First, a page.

People often come to the emergency room with a long list of antibiotics that they say they are allergic to. The problem with this is that there may not be many options left for the doctor to prescribe once so many antibiotics are ruled out.
While there are legitimate, life-threatening antibiotic allergies, people can also mistake something else for an allergy. There is no allergy test for every antibiotic. Yes, allergies to some antibiotics can be hereditary, but just because a parent is allergic to an antibiotic doesn’t mean the child will necessarily be. Parents will say, “I had a bad reaction or I’m allergic to penicillin, so I don’t want my child to get the antibiotic. This just eliminated one of the most common antibiotics.
And remember, antibiotics can only be used to
certain types of bacterial infections. They are not effective against viral infections like the common cold, flu, or COVID-19.
Common Side Effects of Antibiotics
Often what people think is an allergy may just be a common side effect. It’s important to know
the difference between an allergy and a side effect. Side effects can occur naturally or when an antibiotic is not taken correctly. These are normal events and not a sign of an allergy. Here are some of the most common side effects of antibiotics:
• Skin rash (may be from sun sensitivity when taking an antibiotic)
• Bloody diarrhea (adults), thrush (baby) – These may be signs that you or a child have been taking an antibiotic for too long.
• stomach pain
• Nausea / upset stomach
• Muscle pain
If you experience any of these side effects, contact your doctor to discuss next steps. Your doctor can either adjust your dosage or switch you to another antibiotic.
Read the label
There are many reasons why a person may experience a side effect after taking an antibiotic. One of the main reasons is that the person does not take it exactly as directed. That’s why it’s important to read the label and follow the directions! For instance:
• Take as directed. If the label says to take the antibiotic on an empty stomach, with water, or with food, do so.
• Pay attention to time.
If you are supposed to take the antibiotic every 12 hours, follow that timeframe. If you go outside the prescription parameters, you may experience side effects.
• Store properly.
Some antibiotics need to be refrigerated.
• Complete the entire course of antibiotics.
Be sure to take the antibiotic for the prescribed length of time. If you have been asked to take an antibiotic for a certain number of days and there are some left after that time, dispose of it properly. Do not save the antibiotic for future use. Not all bacteria are treated with the same antibiotic, and
taking expired medicines can be harmful.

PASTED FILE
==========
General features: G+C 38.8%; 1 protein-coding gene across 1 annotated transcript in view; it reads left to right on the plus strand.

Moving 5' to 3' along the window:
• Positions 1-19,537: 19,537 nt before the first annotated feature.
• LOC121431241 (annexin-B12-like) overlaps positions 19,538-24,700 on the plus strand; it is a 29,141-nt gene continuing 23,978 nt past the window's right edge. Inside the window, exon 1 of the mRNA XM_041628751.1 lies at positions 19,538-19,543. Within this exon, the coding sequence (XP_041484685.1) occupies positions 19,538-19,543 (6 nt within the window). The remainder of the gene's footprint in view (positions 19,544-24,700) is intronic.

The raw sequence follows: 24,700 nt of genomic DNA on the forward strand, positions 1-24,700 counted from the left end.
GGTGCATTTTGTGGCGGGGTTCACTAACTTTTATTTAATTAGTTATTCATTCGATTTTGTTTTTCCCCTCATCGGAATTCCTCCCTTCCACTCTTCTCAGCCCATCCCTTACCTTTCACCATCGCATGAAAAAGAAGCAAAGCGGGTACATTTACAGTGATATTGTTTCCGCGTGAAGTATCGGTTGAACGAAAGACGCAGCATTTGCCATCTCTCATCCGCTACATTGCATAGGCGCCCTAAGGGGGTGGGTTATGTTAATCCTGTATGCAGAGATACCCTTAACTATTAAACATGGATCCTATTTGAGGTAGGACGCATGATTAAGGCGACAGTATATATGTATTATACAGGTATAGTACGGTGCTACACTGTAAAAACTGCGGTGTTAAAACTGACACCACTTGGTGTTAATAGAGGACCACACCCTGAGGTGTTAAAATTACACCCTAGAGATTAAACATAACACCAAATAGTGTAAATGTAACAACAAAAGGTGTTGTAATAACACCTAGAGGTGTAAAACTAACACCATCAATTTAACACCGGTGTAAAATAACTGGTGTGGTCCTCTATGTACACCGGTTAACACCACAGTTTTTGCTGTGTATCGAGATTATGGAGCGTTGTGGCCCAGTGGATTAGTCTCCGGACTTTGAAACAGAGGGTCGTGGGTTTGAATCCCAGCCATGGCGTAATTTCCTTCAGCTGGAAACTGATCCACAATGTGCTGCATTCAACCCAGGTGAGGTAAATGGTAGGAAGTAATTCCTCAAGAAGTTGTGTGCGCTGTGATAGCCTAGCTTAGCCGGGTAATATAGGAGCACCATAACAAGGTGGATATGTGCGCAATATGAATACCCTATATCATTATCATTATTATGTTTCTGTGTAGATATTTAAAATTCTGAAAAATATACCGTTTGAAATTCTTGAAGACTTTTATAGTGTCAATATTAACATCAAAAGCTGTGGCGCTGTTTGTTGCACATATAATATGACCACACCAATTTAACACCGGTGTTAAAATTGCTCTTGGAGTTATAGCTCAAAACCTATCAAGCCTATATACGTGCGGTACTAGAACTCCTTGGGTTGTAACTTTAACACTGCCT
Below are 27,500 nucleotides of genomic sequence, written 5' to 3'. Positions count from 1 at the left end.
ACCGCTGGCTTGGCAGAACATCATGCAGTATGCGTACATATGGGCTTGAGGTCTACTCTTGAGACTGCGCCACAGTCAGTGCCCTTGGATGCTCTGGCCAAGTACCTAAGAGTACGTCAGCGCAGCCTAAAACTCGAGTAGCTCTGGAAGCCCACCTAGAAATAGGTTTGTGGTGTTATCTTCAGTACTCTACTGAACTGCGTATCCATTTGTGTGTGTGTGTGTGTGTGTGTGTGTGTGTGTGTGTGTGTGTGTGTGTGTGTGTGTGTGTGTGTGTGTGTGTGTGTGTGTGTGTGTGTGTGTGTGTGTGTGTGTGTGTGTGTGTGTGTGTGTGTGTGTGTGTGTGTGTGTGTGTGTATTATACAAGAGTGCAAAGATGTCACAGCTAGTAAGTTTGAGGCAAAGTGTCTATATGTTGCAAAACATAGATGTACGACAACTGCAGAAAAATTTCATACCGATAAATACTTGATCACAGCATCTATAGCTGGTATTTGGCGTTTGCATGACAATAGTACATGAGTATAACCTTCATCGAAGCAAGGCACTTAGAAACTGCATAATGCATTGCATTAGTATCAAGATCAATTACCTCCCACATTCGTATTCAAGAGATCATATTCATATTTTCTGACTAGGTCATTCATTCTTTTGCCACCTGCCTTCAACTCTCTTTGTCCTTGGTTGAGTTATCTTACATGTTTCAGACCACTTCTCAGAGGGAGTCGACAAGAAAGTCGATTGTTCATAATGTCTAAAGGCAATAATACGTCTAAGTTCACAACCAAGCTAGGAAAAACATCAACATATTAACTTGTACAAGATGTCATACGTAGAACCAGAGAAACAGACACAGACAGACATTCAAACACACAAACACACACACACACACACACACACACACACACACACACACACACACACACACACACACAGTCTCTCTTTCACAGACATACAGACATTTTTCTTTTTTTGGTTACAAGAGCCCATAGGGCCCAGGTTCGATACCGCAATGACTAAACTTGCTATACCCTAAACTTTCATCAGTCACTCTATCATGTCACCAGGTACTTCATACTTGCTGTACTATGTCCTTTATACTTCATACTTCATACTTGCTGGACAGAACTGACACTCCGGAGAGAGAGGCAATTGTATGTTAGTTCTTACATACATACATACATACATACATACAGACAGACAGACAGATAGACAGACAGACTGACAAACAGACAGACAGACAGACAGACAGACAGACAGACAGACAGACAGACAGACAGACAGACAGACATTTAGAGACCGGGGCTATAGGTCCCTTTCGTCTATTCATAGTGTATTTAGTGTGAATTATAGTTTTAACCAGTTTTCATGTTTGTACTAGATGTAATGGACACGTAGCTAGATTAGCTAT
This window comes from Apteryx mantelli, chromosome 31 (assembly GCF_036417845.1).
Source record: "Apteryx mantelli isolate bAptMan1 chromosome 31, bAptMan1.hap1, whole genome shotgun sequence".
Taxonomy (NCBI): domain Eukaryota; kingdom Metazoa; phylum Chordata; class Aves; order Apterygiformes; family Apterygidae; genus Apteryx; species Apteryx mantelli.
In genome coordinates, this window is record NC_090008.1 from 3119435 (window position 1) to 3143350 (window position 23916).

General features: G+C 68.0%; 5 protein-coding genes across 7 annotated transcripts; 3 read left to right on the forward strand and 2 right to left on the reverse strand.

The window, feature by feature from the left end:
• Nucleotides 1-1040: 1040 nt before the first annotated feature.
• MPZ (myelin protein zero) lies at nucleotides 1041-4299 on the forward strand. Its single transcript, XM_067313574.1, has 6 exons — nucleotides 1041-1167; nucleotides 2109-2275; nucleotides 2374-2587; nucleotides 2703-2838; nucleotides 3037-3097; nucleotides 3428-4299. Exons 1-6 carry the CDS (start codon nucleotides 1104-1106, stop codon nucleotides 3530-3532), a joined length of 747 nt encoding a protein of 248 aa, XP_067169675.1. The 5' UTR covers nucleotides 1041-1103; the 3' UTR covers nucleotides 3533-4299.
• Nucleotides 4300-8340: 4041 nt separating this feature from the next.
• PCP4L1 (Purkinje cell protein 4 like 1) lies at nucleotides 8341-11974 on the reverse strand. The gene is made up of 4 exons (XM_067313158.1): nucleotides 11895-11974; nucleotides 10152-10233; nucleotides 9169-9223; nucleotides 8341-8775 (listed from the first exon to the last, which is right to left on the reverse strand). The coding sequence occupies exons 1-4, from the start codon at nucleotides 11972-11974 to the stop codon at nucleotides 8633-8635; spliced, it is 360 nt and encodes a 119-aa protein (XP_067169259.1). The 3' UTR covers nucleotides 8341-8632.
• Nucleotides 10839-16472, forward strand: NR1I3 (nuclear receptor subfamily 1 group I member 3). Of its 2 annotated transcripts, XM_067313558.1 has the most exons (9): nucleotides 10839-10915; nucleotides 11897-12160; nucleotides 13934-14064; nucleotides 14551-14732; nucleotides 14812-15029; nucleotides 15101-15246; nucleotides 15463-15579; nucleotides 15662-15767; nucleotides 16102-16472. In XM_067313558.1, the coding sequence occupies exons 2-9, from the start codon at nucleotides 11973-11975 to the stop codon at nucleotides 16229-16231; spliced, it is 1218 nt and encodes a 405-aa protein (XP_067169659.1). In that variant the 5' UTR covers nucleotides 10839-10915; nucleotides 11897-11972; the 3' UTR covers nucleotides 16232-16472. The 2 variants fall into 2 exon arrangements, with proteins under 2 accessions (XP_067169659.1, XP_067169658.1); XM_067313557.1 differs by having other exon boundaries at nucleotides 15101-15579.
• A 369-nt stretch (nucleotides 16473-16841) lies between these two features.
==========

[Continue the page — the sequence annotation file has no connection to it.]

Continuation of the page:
• Watch the dosage.
If you miss a dose, wait for the next dose. Don’t double. Depending on which antibiotic it is, talk to your doctor or pharmacist. If you have any left, throw it away.
• Never share an antibiotic.
This is especially important for children (including siblings in the same family, for example). Doctors base the dosage on the patient’s weight. And the adults
shouldn’t share antibiotics. If another family member begins to show symptoms, they should contact their primary care physician or emergency care (if their physician is unavailable) to ensure they are receiving the correct antibiotic at the correct dose for the specific infection from which he suffers. Doctors are the experts in matching the disease with the best treatment.
Other Ways to Reduce Side Effects
A way of
reduce the risk of side effects is to take probiotics
such as yogurt, kefir, kimchi or sauerkraut. Since antibiotics can kill healthy bacteria as well as disease-causing bacteria, you need to replenish the good bacteria in your gut.
Another way to reduce the risk of side effects is to avoid drug interactions by
tell your doctor about the medications you are taking
before taking an antibiotic. This includes things like over-the-counter medications that can interact with certain antibiotics. Often people forget to mention over-the-counter medications and vitamins.
For example, some common heart medications come from natural sources. If you are taking any other herbal or natural medicines, your doctor needs to know. Mixing medications from natural sources can cause unintended interactions.
Additional things to keep in mind
• Antibiotics do not treat COVID-19.
COVID-19 is a virus and antibiotics only treat bacterial illnesses; they cannot treat viruses. Antibiotics may be given to someone with COVID-19 to treat a second respiratory infection, such as pneumonia. However, this will not cure them of COVID-19.
• Try giving antibiotics to children yourself.
The vast majority of antibiotics are administered in one or two doses per day. It would be better
give the antibiotic to your child
yourself, rather than asking someone at your child’s school or daycare to give it to them. Most pediatricians try to keep in mind where children are during the day and what they are doing before prescribing.
• Antibiotics circulate in breast milk.
If you are breastfeeding, consult your doctor before taking antibiotics. Some antibiotics are not recommended while breastfeeding because they could stain your baby’s teeth or cause diarrhea or other problems.
This article was originally published on
About Dr. Lynn Collins
I’m the pediatric medical director at Independence Blue Cross. In my current role, I am responsible for utilization review, policy review and resolution of any pediatric concerns. I received my medical degree from the University of Florida College of Medicine and am board certified in pediatrics.
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